According to a report, money laundering was a possible cause of Signature Bank’s failure
A pair of investigations, one into whether or not the pro-crypto bank was doing anything to prevent money laundering, were apparently underway.
Before its failure, cryptocurrency-friendly Signature Bank was under investigation by two US federal agencies.
It was reported on March 15 by Bloomberg, citing sources with knowledge of the situation, that Justice Department investigators were looking into whether or not Signature had implemented adequate steps to identify possible money laundering by its customers.
It was said that the regulator was especially worried about whether or not the bank was proactively checking transactions for “signs of wrongdoing” and screening account holders.
According to two unnamed individuals cited by Bloomberg, the Securities and Exchange Commission was also “taking a look” at the bank as part of a separate investigation. The specifics of the SEC’s investigation were not revealed in the news.
It’s unclear when the investigations started or if they had any role in the recent decision by New York state authorities to liquidate the bank.
According to published reports, neither Signature nor its employees have been accused of wrongdoing. The SEC and DOJ may close their investigations without filing any charges or taking further action.
The investigation follows a class action lawsuit signed by Signature shareholders on March 14 against the bank and its management for making “financially robust” claims only three days before the government closed down the bank.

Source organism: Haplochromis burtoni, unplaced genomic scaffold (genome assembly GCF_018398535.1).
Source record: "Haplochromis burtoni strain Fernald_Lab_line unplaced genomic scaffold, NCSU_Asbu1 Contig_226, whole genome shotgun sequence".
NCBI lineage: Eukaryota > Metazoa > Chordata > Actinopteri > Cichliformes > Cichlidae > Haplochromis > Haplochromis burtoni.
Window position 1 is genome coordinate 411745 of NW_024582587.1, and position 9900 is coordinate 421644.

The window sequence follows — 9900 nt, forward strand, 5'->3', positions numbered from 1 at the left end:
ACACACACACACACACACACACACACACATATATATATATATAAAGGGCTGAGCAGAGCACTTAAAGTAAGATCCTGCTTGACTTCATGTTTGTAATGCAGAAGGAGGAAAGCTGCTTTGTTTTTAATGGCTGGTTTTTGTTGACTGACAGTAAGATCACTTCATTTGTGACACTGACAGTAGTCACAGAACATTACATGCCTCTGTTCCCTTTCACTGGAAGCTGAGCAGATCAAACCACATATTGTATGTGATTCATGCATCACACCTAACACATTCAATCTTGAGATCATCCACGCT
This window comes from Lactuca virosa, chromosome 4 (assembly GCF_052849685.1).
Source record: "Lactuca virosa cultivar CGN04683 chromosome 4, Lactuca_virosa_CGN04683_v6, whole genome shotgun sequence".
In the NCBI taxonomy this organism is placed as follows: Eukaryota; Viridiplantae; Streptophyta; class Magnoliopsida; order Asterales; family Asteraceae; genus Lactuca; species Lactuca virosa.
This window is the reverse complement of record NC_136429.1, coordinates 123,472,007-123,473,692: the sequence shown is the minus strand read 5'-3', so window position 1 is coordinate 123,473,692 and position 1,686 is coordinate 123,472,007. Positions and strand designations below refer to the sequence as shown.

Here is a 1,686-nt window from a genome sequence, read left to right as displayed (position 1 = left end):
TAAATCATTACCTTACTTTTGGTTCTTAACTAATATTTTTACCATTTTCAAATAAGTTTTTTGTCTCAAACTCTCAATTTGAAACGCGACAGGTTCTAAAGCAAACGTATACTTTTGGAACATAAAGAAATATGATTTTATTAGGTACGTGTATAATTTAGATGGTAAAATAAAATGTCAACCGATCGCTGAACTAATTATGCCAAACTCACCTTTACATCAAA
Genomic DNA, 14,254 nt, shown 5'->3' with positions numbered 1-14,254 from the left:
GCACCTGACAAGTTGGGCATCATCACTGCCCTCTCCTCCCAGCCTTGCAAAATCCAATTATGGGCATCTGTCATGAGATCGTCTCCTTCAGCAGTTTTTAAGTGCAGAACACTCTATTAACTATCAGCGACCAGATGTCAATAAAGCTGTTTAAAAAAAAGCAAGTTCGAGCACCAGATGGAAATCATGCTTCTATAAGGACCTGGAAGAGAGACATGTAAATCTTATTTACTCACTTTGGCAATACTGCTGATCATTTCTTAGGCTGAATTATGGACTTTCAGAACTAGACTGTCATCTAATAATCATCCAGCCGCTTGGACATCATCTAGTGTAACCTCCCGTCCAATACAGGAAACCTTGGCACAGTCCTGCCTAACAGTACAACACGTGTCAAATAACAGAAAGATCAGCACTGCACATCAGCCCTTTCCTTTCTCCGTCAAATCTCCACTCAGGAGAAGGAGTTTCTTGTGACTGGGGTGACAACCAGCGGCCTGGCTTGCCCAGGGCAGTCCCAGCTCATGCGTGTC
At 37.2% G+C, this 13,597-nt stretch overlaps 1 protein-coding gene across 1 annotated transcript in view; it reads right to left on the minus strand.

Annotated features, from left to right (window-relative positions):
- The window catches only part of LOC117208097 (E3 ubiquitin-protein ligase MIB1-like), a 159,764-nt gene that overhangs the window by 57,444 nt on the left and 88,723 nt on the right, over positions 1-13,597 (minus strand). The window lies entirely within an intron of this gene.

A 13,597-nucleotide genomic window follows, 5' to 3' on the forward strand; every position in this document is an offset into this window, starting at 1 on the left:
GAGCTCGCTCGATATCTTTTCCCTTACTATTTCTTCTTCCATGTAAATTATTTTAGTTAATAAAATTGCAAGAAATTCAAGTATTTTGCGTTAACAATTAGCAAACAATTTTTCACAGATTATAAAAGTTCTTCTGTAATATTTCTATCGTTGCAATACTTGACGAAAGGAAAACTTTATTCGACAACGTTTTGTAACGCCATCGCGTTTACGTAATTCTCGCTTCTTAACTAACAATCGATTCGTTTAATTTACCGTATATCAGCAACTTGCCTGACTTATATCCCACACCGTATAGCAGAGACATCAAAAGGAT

According to former Signature Bank board member Barney Frank, the authorities planned “to deliver a powerful anti-crypto message” on March 13.
Furthermore, Frank said that the crypto-friendly bank became the “poster boy” since there was “no bankruptcy based on the fundamentals.”
On March 12, Signature joined Silvergate Capital and Silicon Valley Bank in closing their doors for good. Separate investigations into the failures of Silvergate Capital and SVB have been launched by the Department of Justice and the Securities and Exchange Commission.
According to reports, authorities will look into what happened before the bank failed, including the CEO and CFO selling shares in SVB for two weeks.
SEC Chair Gary Gensler said on March 12 that the agency “would investigate and undertake enforcement proceedings if we uncover breaches of the federal securities laws.” Still, the SEC has not issued an official statement on the problems.
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